The members of the Edinburgh Council ‘Music is Audible’ working group, the Music Venue Trust and the wider community of musicians in the city also provided vital insights. There is still a great deal of scope for improving the situation in Edinburgh – as elsewhere – but the kind of dialogue that has taken place over the last year is an important step in the right direction.

The Live Music Exchange team will be pursuing further research in this area so watch this space for more updates and get in touch to keep the dialogue going.

[Click here to read or download a full copy of our report]

[1] Agent of Change says that the person or business responsible for the change is responsible for managing the impact of the change. This means that an apartment block to be built near an established live music venue would have to pay for soundproofing, while a live music venue opening in a residential area would be responsible for the costs.

Definition taken from: http://musicvenuetrust.com/2014/09/what-is-agent-of-change-and-why-is-it-important/

 

Ten Things Learned at Venues Day 2014 – Emma Webster

Venues Days on 9th December 2014 was the first of its kind in the UK, gathering together around 120 independent music venue representatives from England, Scotland, and Wales, and around 300 delegates in total to London’s Southbank Centre. It is apparent that small venues are struggling for a variety of reasons, and, as the author of this article points out, ‘It’s time to have a real, honest conversation about how bad things are right now’. However, the organiser of the event – Music Venue Trust’s Mark Davyd – told us that the day was not meant to be a wake, and in general there was a very positive collaborative feeling to the day, albeit tempered by the many stories of venues struggling against noise abatement orders and licensing reviews. As ever, Live Music Exchange was there to observe, so here follow the ten things we learned over the course of the day.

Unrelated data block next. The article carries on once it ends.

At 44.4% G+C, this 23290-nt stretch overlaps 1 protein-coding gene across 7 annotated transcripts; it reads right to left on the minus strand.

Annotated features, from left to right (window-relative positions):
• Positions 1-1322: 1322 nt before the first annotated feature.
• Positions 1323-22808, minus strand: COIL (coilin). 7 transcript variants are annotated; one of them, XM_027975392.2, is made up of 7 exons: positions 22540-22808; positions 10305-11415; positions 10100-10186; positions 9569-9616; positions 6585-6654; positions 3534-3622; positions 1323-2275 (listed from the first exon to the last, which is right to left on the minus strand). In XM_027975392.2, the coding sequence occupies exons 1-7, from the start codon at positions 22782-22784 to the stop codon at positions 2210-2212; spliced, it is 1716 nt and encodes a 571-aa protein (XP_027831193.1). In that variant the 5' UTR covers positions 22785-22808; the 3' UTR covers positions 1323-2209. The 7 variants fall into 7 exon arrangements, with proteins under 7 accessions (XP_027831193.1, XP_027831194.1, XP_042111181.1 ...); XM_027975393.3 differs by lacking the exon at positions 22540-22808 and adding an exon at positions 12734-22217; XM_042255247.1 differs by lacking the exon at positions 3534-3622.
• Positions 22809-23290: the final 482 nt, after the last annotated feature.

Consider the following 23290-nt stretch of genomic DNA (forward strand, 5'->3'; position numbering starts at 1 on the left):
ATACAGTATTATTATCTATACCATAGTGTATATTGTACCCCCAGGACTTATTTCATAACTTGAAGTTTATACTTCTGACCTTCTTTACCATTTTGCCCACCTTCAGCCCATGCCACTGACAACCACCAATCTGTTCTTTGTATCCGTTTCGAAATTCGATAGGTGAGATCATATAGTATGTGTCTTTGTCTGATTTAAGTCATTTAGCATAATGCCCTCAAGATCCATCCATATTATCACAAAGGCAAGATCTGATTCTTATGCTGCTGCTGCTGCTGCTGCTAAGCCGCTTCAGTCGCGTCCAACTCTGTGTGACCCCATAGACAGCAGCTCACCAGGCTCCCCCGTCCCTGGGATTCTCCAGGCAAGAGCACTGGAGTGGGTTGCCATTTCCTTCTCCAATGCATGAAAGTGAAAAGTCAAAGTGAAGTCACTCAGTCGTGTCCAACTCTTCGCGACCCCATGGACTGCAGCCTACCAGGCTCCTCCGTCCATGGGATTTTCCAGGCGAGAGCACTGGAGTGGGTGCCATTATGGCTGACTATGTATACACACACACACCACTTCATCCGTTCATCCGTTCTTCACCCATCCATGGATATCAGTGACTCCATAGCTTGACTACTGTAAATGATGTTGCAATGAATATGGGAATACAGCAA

1. A show of hands in the room indicated that there was general consensus that there should be some sort of national union for (small) venues – an association of independent venues, if you like, perhaps along the lines of the Association of Independent Music (AIM) or the Association of Independent Festivals (AIF). As one speaker pointed out, ‘Everyone else in this sector has an organisation that stands up for it – where’s ours?’ It was suggested that such a body could assist with sourcing reliable lawyers, planning consultants, and insurers; could organise mediation sessions between venues and enforcement officers; and would provide a useful network for venues around the country, particularly for venues in trouble. While one delegate asked for a show of hands to vote to see whether Music Venue Trust (MVT) should be the body to take on setting up such an association, it was felt that people hadn’t yet had time to consider the options. As Mark Davyd pointed out, MVT needs to be asked – ‘you collectively need to give permission to someone to set up the group’ – but also that MVT might not be the right body. It does need somebody to take the idea forward, however, and to build on the momentum of Venues Day, so watch this space. Matt Booth from Sidmouth’s Drill Hall highlighted the Live-DMA European venue network as both a model and as a pre-existing network to which UK venues could perhaps become members. Live-DMA was established in May 2012 to represent small and medium sized popular music venues and festivals; it started in France and has spread from Scandinavia to Spain. Live DMA is now an umbrella association made up of ten national networks of venues and festivals, and now represents 1,300 venues and festivals in Europe. Other interesting ideas from the day as to how to assist the small venue sector can be found in this article.